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Instilling process safety standards into a firm’s core values isn’t easy, says Rick Dunn, consultant and senior project engineer in DuPont’s engineering division in Wilmington, Del. “Companies exist to make money, but more are recognizing that safety can pay for itself, and that a lack of safety can make their profit and revenues vanish,” he says. “S84 has been implemented into DuPont’s internal standards because we recognize that process safety pays.”
Process safety technologies are evolving as rapidly as plant-floor applications and the standards that cover them.
Traditional process safety manufacturers, such as HIMA, Triconex and ICS Triplex, have been making redundant systems for many years. However, they’ve recently been joined by several dozen control system manufacturers, who report that safety and control devices can be more closely integrated, while their functions remain separate. Supporters of integrated SISs report that using multiple microprocessors gives their solutions enough computing power to do constant monitoring, test applications more frequently, conduct more internal diagnostics, trigger fewer nuisance trips and perform safe shutdown operations when needed.
“The old concept that a PLC can perform both BPCS and SIS has been repackaged by the vendors and given credibility by certification,” adds Summers. “This isn’t a new concept. The only thing that’s new is the ability to get it certified. This wasn’t allowed in previous process sector SIS standards, but is allowed in IEC 61508, since it covers other sectors, such as transportation, and medical, as well as manufacturing.”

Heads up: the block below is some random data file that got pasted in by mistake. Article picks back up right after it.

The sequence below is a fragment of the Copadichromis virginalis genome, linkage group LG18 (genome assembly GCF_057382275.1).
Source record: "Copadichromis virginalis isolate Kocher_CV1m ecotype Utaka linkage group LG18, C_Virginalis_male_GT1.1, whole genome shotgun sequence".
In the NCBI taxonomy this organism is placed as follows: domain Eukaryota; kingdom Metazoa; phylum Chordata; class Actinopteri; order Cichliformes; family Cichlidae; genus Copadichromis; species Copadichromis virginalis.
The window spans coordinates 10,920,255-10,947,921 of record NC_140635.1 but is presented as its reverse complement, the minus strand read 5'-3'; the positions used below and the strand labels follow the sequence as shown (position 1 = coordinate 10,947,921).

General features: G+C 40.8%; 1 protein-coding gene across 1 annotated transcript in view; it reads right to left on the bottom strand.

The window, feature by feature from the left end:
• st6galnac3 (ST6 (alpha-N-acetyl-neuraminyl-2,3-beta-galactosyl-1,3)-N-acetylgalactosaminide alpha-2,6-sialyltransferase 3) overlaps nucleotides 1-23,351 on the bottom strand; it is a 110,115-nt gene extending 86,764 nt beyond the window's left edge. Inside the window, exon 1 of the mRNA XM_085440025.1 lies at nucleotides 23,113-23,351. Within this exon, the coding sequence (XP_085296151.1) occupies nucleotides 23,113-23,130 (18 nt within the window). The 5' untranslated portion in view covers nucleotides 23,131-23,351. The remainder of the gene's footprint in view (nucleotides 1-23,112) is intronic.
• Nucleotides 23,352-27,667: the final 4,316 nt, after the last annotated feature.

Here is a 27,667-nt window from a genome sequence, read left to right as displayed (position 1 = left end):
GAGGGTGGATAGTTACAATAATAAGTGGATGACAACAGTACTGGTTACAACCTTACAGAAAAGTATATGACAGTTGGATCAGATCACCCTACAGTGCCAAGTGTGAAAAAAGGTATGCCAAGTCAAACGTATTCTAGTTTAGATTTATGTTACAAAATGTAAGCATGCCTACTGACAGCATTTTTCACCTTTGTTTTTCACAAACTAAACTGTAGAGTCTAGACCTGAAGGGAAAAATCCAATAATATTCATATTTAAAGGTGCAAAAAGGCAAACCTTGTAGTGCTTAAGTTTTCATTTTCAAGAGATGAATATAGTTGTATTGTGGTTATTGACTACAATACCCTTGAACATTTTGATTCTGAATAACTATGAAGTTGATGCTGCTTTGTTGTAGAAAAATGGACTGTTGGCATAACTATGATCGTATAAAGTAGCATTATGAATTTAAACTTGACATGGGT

Of course, any PLC with digital and analog I/O and appropriate algorithms can do both,” Summers continues. “The problem is that most process industry users don’t rigorously document, validate, control access to or manage changes to their control system. This is required when control systems and safety instrumented systems are combined.”
Dunn reports that users are implementing SISs in more new projects to see if they improve safety and integrate better with controls systems. “Certification helps, but there are many folks who don’t understand what this means,” says Dunn. “It’s still buyer beware out there. The end user is still responsible for the safety of his operation.”
Adler adds that, “Whatever SIS you pick, you must still look at the entire loop from the field to the control and back. You can install the best safety PLC ever, but if it’s applied improperly by relying on old transmitters and valves with bad measurements, then you haven’t accomplished anything.”
To-Do List for Safety
Despite the limitations of present standards and certifications and the variable applications where process safety is needed, there are some basic procedures that all must follow to implement it. Most versions of this laundry list are based on OSHA’s 1910.119 process safety management (PSM) of highly hazardous chemicals regulations (see sidebar), which tells users to perform a process hazard analysis (PHA).
To identify use and application trends of safety instrumented systems (SIS) among process automation professionals, Control conducted an electronic survey of 114 readers in February 2007. Key findings of the survey include:
U.S. Occupational Safety and Health Administration’s guidelines for complying with its 1910.119 process safety management (PSM) of highly hazardous chemicals regulations are the foundation for many individual PSM plans. Expanded versions of these rules are available online at www.osha.gov. In short, these guidelines instruct users to:
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